Sometimes it’s important to just stop, take a step back, and remember how you got here. With life getting hectic, my sobriety date getting further away, and a new addiction surfacing, it’s time to get back to the recovery basics that got me here. The basics for me are probably different than they are for you, and that’s alright. For me, getting back to basics means revisiting the simple things that I used in early recovery. Journaling, meditation, prayer, gratitude, grounding exercises, blogging, going to meetings, and participating in support groups. Tracking my mooring line behaviors, or relapse warning signs, is something I did early on that I have strayed away from. Tracking these mooring lines means daily tracking of all of these simple recovery-related activities. Sound boring? For me it’s not. I enjoy doing these basic things that make my life manageable in sobriety. Maybe I’m a little weird, but it’s all about being the best version of myself. And that always interests me. It’s just that life gets busy and I stray away from these things over time.
It’s not always easy to reset myself, even if I do enjoy the process. But the timing right now is perfect with beginning to deal with this gambling issue head-on. It’s forcing me to reflect on what worked to treat my alcohol addiction and what parts of that I can apply to treat the gambling addiction. It’s giving me an opportunity to fully work the SMART Recovery program, which I’ve had an interest in since I found it a few months into my recovery from alcohol and benzo addiction. I’m a self-starter and work very well independently so the SMART program speaks to me. I’m a bit of a nerd in loving a good worksheet and SMART has several good ones. Not familiar with SMART Recovery? Check it out here.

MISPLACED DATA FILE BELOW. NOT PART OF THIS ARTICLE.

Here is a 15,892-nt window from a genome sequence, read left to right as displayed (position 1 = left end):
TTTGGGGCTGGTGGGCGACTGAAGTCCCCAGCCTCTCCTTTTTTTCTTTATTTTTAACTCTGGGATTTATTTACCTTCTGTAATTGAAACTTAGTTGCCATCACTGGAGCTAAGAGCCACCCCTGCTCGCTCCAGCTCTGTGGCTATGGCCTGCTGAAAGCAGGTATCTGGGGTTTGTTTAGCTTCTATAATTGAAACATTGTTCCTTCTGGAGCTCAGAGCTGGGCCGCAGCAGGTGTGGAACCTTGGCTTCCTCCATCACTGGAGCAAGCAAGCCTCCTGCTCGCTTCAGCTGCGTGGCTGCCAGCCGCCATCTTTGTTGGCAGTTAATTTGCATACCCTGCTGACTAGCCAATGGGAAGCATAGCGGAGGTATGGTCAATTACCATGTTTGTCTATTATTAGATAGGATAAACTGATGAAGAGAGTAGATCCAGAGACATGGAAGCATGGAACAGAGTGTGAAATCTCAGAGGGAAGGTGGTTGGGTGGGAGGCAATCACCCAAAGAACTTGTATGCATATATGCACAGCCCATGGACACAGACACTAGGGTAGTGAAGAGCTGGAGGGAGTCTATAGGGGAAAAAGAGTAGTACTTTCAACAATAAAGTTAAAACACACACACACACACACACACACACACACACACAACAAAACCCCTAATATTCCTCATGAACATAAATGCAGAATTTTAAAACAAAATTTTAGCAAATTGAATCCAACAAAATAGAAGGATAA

So if you’re struggling with something in recovery, whether you have one month or one decade of recovery, take the time to just stop, take a step back, and remember how you got here. Go back to what has worked for you and add in a little something new. It’s your recovery. There is no rule saying that you should be doing it a certain way. Despite what people may say, recovery is whatever you choose it to be. You are allowed to choose your own path. I didn’t plan on having a gambling addiction become an issue 14 months into my sobriety. There was no warning system with an alarm and flashing lights that said a new major problem would surface this far into what I thought was recovery from my biggest issues. You have to be open-minded and honest in this recovery thing. As addicts, we can’t let our guard down for one minute. We must make recovery ingrained in our lifestyle. We must be able to adapt. We must be able to adjust to curve balls.
I feel like I’m getting a bit preachy now, so I’ll end this by saying that recovery is a journey. I get super excited about this journey of building a new and better life. Part of that journey is dealing with the bumps in the road without veering completely off course. If you can’t excited about living your best life and maintaining it, then what can you get excited about? Thank you all for your continued support and please let me know what you think about my postings in the comments section or on social media.